mHealth technologies range from the most basic text messaging systems to highly interactive smartphone apps. Examples of text messaging services include appointment reminders, chronic disease management, laboratory results notifications and behavior modification tools (helping people to stop smoking, for example, or do more exercise). Many UK patients are now routinely given GP or hospital appointment reminders by text. There are also a number of studies researching the use of mHealth text messages in the ISRCTN registry, including this one in Burkina Faso investigating whether they can encourage people with HIV to take their antiretroviral medication.
Text messaging services include appointment reminders, chronic disease management, laboratory results notifications and behavior modification tools.
More advanced technologies which use mHealth applications on smartphones are now commonplace among healthcare professionals, and are being used in a myriad of different ways. This study currently being run in Italy and Switzerland, for example, is testing a more sophisticated smartphone app that gives parents information about the MMR vaccination though interactive phone software that includes videos, messages and a gaming element.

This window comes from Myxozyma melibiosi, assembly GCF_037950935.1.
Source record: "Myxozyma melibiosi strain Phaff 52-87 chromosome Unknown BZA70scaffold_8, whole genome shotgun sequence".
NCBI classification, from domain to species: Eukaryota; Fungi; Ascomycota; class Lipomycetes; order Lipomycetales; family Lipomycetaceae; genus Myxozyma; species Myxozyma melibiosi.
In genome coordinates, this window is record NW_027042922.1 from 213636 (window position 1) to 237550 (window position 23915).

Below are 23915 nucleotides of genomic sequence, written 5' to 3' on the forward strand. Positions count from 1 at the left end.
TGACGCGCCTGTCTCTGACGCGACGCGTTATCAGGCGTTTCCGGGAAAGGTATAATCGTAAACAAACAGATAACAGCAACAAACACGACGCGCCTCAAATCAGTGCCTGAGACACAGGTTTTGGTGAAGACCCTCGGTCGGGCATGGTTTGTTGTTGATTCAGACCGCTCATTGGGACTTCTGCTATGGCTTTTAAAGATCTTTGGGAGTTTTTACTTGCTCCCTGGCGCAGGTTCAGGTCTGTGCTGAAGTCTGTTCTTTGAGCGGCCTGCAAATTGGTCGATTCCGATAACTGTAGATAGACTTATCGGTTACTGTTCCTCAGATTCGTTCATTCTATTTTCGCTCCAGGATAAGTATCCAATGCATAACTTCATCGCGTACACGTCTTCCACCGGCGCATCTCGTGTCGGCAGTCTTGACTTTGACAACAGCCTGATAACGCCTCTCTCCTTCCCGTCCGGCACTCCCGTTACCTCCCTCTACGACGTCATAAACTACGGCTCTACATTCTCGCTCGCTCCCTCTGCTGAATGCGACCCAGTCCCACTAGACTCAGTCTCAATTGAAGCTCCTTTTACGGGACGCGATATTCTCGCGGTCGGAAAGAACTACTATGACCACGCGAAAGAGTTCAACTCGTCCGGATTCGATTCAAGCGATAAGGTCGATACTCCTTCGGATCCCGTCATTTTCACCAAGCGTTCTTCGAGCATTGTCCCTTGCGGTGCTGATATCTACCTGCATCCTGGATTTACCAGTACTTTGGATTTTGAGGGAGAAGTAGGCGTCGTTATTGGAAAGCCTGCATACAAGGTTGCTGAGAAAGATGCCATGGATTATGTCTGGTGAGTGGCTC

Mobile phone apps can also be used to monitor health in the community and manage patient’s health conditions from a different location. This recently published study, evaluated an mHealth app that encouraged better pregnancy tracking by health surveillance assistants in Malawi. And then there is the PANDA system, a program run in Madagascar which enabled health workers to remotely monitor the well-being of pregnant women, sending them appointments to attend a local hospital according to the information sent to them by a mHealth app.
Treatment for everyone
It’s possible that, in some cases, mobile phone applications can help plug current gaps in health treatments; most notably mental health issues. Data from the World Health Organization suggests that some 50% of people with mental health problems in high income countries are not receiving the treatment that they need; this figure shoots up to a shocking 85% in LMICs. Internet-based cognitive behavioral therapy (CBT) treatments have been shown to be an effective alternative to face-to-face sessions. However, there is little evidence currently available to prove that the same could be seen for mHealth apps.